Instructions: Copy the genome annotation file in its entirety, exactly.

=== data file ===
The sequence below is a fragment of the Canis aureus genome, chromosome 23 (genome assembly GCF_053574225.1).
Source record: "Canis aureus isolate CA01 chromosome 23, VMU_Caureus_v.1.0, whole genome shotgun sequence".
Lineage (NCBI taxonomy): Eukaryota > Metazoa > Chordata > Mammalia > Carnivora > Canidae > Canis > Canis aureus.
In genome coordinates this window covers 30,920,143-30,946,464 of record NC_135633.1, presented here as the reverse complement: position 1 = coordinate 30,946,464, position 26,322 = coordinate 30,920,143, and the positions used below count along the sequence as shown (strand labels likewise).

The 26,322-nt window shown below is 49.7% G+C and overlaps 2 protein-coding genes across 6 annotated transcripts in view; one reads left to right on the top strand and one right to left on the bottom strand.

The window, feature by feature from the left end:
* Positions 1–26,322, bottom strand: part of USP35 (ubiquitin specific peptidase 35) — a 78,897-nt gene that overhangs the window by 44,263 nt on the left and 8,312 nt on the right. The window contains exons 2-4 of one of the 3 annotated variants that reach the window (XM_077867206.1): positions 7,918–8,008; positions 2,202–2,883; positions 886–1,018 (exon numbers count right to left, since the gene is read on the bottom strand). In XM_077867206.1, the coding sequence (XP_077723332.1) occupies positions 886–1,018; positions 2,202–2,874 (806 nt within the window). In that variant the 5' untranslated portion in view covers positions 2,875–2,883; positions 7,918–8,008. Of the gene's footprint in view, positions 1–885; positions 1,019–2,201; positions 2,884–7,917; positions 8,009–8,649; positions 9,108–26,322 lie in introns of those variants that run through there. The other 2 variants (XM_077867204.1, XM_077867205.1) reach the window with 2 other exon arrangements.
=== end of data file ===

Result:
The sequence below is a fragment of the Canis aureus genome, chromosome 23 (genome assembly GCF_053574225.1).
Source record: "Canis aureus isolate CA01 chromosome 23, VMU_Caureus_v.1.0, whole genome shotgun sequence".
Lineage (NCBI taxonomy): Eukaryota > Metazoa > Chordata > Mammalia > Carnivora > Canidae > Canis > Canis aureus.
In genome coordinates this window covers 30,920,143-30,946,464 of record NC_135633.1, presented here as the reverse complement: position 1 = coordinate 30,946,464, position 26,322 = coordinate 30,920,143, and the positions used below count along the sequence as shown (strand labels likewise).

The 26,322-nt window shown below is 49.7% G+C and overlaps 2 protein-coding genes across 6 annotated transcripts in view; one reads left to right on the top strand and one right to left on the bottom strand.

The window, feature by feature from the left end:
* Positions 1–26,322, bottom strand: part of USP35 (ubiquitin specific peptidase 35) — a 78,897-nt gene that overhangs the window by 44,263 nt on the left and 8,312 nt on the right. The window contains exons 2-4 of one of the 3 annotated variants that reach the window (XM_077867206.1): positions 7,918–8,008; positions 2,202–2,883; positions 886–1,018 (exon numbers count right to left, since the gene is read on the bottom strand). In XM_077867206.1, the coding sequence (XP_077723332.1) occupies positions 886–1,018; positions 2,202–2,874 (806 nt within the window). In that variant the 5' untranslated portion in view covers positions 2,875–2,883; positions 7,918–8,008. Of the gene's footprint in view, positions 1–885; positions 1,019–2,201; positions 2,884–7,917; positions 8,009–8,649; positions 9,108–26,322 lie in introns of those variants that run through there. The other 2 variants (XM_077867204.1, XM_077867205.1) reach the window with 2 other exon arrangements.